Only a paranoid solipsist could feel threatened by the calling analysis program.
May 22, 2006, Vol. 11, No. 34 • By HEATHER MAC DONALD
Oh, sorry, it's not 1942. It's 2006, and these three phone giants are about to be excoriated for cooperating with the war on terror. Senate Judiciary Committee chairman Arlen Specter has demanded that ATT, Verizon, and BellSouth testify under oath about their assistance to the National Security Agency's counterterrorism programs; 50 House Democrats are demanding a criminal investigation by special counsel.
Here we go again: another specious privacy scandal. The disclosure by USA Today that these three telecom companies have given the government access to trillions of anonymized domestic calling records has sent Bush administration critics, privacy advocates, and the press into an ecstatic frenzy of denunciation and fear-mongering. This newly energized coalition charges that the White House is trampling citizens' constitutional rights and creating a surveillance state. And the Bush administration has only itself to blame.
Ever since allowing the Pentagon's Total Information Awareness project to go down the tubes in 2003, the administration has failed to explain the potential of data mining, even as it secretly continues to use this vital technology. Thus, at every revelation of a government data mining program, privacy extremists enjoy unchallenged supremacy in characterizing the technology as a massive threat to life as we know it.
Only a paranoid solipsist could feel threatened by the recently revealed calling analysis program. Since late 2001, Verizon, BellSouth, and ATT have connected nearly two trillion calls, according to the Washington Post. The companies gave NSA the incoming and outgoing numbers of those calls, stripped of all identifying information such as name or address. No conversational content was included. The NSA then put its supercharged computers to work analyzing patterns among the four trillion numbers involved in the two trillion calls, to look for clusters that might suggest terrorist connections. Though the details are unknown, they might search for calls to known terrorists, or, more speculatively, try to elicit templates of terror calling behavior from the data.
As a practical matter, no one's privacy is violated by such analysis. Memo to privacy nuts: The computer does not have a clue that you exist; it does not know what it is churning through; your phone number is meaningless to it. The press loves to stress the astounding volume of data that data mining can consume--the Washington Post's lead on May 12 warned that the administration had been "secretly . . . assembling gargantuan databases." But it is precisely the size of that data store that renders the image of individualized snooping so absurd.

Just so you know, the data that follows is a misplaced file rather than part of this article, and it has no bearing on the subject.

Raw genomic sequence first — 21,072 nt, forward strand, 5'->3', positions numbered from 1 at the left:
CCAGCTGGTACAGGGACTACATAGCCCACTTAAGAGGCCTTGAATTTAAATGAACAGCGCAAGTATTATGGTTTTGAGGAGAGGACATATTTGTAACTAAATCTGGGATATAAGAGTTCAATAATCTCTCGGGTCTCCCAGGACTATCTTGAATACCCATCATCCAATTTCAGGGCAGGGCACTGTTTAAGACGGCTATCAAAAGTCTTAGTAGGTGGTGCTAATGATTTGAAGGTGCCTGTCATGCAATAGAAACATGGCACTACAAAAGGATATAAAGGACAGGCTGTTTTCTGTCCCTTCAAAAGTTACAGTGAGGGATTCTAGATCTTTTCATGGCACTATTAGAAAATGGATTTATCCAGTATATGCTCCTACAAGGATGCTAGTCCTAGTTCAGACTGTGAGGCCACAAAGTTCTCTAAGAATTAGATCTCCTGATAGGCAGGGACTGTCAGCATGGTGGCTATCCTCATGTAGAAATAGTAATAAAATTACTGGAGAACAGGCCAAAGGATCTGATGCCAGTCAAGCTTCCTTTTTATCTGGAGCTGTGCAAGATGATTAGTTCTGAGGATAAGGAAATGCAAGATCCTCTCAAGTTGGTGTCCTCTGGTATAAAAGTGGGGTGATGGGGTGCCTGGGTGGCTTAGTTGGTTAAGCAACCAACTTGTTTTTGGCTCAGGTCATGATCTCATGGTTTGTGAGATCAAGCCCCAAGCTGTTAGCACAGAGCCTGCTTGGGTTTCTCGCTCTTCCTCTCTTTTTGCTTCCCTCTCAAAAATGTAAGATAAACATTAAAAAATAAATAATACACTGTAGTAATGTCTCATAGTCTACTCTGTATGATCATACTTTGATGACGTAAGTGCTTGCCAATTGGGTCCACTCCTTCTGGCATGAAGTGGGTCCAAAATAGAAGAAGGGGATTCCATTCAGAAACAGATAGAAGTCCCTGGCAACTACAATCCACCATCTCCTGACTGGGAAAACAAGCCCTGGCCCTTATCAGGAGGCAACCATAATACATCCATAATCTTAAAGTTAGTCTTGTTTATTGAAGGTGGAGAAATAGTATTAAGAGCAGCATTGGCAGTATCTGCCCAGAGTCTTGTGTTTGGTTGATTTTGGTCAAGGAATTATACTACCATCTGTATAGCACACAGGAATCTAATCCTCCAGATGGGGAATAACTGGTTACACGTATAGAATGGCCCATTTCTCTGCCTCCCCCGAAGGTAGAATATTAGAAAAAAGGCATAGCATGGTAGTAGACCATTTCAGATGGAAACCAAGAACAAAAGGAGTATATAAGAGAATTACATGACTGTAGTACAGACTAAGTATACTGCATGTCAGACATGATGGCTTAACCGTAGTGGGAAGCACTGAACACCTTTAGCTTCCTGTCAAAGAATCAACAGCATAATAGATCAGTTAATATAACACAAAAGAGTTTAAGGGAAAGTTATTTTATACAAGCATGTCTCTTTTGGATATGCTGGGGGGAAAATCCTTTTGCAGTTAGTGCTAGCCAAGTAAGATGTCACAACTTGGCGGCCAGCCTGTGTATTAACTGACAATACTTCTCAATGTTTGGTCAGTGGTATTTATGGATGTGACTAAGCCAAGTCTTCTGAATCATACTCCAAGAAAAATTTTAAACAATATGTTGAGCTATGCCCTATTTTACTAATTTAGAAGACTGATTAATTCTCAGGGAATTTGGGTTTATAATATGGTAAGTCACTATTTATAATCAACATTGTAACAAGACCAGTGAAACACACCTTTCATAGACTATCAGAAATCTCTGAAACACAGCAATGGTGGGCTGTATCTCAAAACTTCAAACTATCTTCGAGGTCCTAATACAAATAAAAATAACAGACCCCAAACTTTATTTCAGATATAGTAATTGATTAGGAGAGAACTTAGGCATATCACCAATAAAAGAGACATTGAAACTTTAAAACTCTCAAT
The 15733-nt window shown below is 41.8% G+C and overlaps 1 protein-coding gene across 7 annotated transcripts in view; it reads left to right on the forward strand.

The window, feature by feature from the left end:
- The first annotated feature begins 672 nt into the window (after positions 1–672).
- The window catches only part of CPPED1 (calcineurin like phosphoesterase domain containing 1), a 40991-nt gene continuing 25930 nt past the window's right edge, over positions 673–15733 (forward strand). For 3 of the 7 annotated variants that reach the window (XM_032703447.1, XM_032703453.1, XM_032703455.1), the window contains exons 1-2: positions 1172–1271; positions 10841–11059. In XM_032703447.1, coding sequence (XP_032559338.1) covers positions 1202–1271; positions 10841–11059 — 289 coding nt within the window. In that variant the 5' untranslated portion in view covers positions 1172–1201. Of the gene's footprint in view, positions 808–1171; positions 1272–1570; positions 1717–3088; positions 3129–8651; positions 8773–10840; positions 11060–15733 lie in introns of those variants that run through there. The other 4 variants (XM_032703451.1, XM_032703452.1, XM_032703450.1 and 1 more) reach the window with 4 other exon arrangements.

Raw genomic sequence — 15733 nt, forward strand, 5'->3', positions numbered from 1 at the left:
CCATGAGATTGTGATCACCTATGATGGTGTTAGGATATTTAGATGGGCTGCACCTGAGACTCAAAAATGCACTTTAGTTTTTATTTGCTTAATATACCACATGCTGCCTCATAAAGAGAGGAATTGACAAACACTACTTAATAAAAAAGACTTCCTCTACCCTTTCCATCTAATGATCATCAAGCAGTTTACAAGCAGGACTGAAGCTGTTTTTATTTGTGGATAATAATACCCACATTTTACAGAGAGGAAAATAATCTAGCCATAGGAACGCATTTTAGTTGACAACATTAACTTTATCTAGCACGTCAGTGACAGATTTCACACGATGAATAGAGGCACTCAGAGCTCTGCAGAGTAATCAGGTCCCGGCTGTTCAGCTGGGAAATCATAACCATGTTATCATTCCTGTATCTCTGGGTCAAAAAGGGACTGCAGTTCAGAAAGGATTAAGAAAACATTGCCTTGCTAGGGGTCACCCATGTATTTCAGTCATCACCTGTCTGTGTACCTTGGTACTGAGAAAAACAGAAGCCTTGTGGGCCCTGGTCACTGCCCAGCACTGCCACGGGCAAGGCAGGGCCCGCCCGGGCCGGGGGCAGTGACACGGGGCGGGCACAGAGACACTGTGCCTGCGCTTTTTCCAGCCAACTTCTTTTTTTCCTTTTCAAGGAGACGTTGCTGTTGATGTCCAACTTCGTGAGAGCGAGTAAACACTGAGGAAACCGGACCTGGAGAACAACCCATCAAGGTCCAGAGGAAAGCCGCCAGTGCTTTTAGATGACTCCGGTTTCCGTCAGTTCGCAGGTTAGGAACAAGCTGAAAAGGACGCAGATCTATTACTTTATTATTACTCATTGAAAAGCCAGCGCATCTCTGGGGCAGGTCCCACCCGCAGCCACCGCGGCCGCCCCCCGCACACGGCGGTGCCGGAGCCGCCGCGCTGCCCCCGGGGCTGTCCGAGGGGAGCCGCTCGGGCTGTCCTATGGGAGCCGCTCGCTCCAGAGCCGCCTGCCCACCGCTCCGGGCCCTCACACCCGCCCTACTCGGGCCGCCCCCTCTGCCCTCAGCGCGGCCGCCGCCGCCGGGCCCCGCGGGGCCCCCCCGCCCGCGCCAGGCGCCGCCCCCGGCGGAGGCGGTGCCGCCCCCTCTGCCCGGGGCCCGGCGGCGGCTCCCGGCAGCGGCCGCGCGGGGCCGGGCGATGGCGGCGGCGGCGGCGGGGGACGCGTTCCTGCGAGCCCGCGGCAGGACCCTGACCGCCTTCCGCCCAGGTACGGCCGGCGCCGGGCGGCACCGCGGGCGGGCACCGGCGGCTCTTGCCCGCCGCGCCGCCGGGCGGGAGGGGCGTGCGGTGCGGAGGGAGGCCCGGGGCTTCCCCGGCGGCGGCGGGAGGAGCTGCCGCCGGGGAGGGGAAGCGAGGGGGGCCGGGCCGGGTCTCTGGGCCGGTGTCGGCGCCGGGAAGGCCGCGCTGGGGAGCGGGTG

True, the government can de-anonymize the data if connections to terror suspects emerge, and it is not known what threshold of proof the government uses to put a name to critical phone numbers. But until that point is reached, your privacy is at greater risk from the Goodyear blimp at a Stones concert than from the NSA's supercomputers churning through trillions of zeros and ones representing disembodied phone numbers.
And even after that point is reached, the notion that 280 million Americans who have not been communicating with al Qaeda are at risk from this quadrillion-bit program is absurd. What exactly are the privacy advocates worried about? That an NSA agent will search the phone records of his ex-wife or of themselves? This quaint scenario completely misunderstands the scale of, and bureaucratic checks on, such data analysis programs.
As a constitutional matter, no one's privacy is violated by such automated analysis of business records.
Senator Dianne Feinstein needs to brush up on her legal doctrine when she decries the program as a "major constitutional confrontation on Fourth Amendment guarantees of unreasonable search and seizure." There is no Fourth Amendment protection for information that you have conveyed to a third party.
Your phone company at the very least--if not a score of marketers--knows your calling history; that history is no longer private, therefore, and the government can obtain your phone records without a judicial warrant. Congress has provided statutory protections for certain kinds of telecommunications information, but those statutes allow telephone companies to share their data with the government for emergencies. After 9/11, a phone executive who didn't believe that the country was in danger of another catastrophic attack was seriously out of touch with reality. And the volume of data requested almost by definition protects the privacy of any individual customer.